Carbohydrates in endurance sports

Carbohydrates in endurance sports
Carbohydrates in endurance sports

Among strength and figure sports enthusiasts and people trying to lose weight, the macronutrient that attracts the most attention is protein. However, in the case of endurance sports, carbohydrates come first and are the topic of discussion. How much to eat? From what sources? When? Are they really that important?… These are just some of the most frequently asked questions. Why did they attract the attention of endurance athletes? What are the answers to the previous questions? This and more in the text below. I invite.

About carbohydrates

They are a large and diverse group of compounds about which a lot could be written, but we want practical knowledge in an accessible form. It is worth knowing the division into simple carbohydrates (glucose, fructose, galactose) and complex carbohydrates (e.g. polysaccharides). All carbohydrates are eventually broken down in the body into the former. 80% is decomposed into glucose, but also fructose and galactose are converted into glucose after time, as a result of complicated processes. It seems that glucose is important since all roads lead to it…

Glucose is an energy substrate without which the central nervous system (brain) and red blood cells cannot function. Interestingly, we use as much as 100g of glucose per day for brain needs. The more inquisitive will argue that this is not true, because the brain can use ketone bodies produced from fatty acids. And they’re right. There is such an adaptive mechanism. However, these are not the basic conditions. It is difficult to find people who unintentionally trigger this mechanism, because carbohydrates are almost everywhere and we eat them all the time.

In the context of sports

The supply of carbohydrates may have a real impact on exercise capacity and adaptation processes. Why? First of all, the body uses carbohydrates in a wide range of training intensities, both in aerobic and anaerobic conditions – they simply always come in handy. Secondly, the amount of carbohydrates available in the body is limited and changes dynamically, depending on the supply and the efforts undertaken. If you eat fewer carbs on a given day and do a long running session, you will have trouble training the next day – the reduced pool of carbohydrates will make you tired faster. Third, scientific evidence shows that nutritional strategies that create high carbohydrate availability translate into improved performance during long-term, continuous exercise, as well as interval and high-intensity exercise – you will run faster.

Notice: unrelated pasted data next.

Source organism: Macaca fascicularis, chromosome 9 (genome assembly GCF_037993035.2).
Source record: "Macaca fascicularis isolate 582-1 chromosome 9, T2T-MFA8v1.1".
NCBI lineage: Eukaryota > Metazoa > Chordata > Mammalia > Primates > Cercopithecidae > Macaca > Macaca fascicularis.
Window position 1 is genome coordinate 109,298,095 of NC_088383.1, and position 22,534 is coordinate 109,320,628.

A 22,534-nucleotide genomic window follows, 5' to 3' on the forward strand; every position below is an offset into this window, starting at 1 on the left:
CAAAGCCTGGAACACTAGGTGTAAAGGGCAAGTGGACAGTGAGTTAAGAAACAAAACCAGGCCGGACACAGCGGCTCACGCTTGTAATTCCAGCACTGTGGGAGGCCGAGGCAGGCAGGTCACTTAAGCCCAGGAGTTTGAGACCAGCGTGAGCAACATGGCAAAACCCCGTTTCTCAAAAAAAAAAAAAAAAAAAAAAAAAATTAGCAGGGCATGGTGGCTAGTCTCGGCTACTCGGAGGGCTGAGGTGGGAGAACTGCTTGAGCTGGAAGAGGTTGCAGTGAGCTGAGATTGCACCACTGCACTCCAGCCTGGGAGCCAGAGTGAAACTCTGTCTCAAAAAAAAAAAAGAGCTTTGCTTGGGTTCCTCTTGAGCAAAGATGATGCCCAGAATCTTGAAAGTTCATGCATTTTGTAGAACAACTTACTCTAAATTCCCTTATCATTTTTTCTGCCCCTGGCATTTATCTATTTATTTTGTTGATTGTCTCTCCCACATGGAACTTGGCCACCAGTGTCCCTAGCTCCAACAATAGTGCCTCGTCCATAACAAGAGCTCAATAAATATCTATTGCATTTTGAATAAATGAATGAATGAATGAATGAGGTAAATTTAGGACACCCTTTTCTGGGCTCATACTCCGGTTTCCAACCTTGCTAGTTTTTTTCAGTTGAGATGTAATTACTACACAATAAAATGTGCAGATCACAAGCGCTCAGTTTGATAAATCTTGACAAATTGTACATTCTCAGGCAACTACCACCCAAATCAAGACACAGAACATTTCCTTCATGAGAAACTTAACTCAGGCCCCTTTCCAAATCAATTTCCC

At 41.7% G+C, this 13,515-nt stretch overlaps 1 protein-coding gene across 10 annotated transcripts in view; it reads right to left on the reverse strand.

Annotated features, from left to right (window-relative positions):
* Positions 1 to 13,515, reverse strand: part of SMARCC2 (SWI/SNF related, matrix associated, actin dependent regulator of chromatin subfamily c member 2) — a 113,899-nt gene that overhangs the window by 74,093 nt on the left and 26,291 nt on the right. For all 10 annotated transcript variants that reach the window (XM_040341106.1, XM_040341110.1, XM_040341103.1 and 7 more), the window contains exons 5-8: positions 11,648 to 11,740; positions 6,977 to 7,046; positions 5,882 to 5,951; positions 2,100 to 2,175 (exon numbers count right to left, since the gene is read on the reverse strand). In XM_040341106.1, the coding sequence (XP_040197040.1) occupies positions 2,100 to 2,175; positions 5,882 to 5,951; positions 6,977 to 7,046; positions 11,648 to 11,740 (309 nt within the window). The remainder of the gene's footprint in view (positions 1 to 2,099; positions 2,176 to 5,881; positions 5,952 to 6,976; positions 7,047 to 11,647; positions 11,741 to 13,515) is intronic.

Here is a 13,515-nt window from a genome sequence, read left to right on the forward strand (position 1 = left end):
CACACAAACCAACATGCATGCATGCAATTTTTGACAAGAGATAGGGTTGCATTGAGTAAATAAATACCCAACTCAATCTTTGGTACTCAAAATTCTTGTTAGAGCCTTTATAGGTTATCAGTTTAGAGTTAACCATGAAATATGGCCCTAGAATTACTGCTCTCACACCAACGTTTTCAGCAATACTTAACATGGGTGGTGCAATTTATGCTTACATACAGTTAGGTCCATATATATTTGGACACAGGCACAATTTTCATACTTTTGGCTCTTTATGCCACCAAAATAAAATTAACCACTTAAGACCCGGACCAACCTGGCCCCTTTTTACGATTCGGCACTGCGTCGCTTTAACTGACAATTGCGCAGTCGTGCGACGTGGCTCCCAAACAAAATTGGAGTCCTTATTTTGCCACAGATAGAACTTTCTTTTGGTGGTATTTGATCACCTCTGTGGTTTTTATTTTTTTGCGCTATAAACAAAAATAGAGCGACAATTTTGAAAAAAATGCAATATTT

Recommendations say that carbohydrates should constitute 45%-60% of the energy value of the diet. The average person should consume mainly whole grain carbohydrates. Why? They have more fiber, vitamins and minerals. This brings additional health benefits and reduces the risk of deficiencies.

Benefits of eating whole grain products:

  • lower risk of type II diabetes, which is one of the most common non-communicable diseases,
  • increased feeling of satiety after a meal – you will simply be more full and you will not feel like reaching for another portion,
  • reduced risk of cardiovascular diseases (9% lower risk for every 7g/day of fiber),
  • lower risk of constipation – this is great, because this is a problem that affects 20% of the population, which significantly reduces the quality of life and is a risk factor for colorectal cancer,
  • lower risk of certain cancers – including the above-mentioned colon cancer, but also pancreas and stomach cancer,
  • Increasing the amount of dietary fiber in the daily diet will contribute to improving glycemia and lipid profile (more HDL, less LDL and triglycerides).


Carbohydrates can be stored in our body in the form of glycogen in the liver and muscles. The liver can store 5-8% of its weight, i.e. about 100g. In turn, muscles store about 1-3% of their mass in the form of glycogen. When the sugar level in the blood or in an organ decreases, the body reaches for glycogen. Muscles are selfish and use glycogen only for their own needs.

It is believed that after 1.5 hours of continuous exercise (70% VO2max), the amount of glycogen is very low. Of course, keep in mind that it depends on your starting point. Despite the margin of error, it illustrates the situation nicely.

What if glycogen runs out?

A significant depletion of glycogen resources results in fatigue. That is why nutritional preparation for endurance competitions is so important. The idea is to maximize the amount of available carbohydrates and not allow them to run out during exercise.

Demand in endurance sports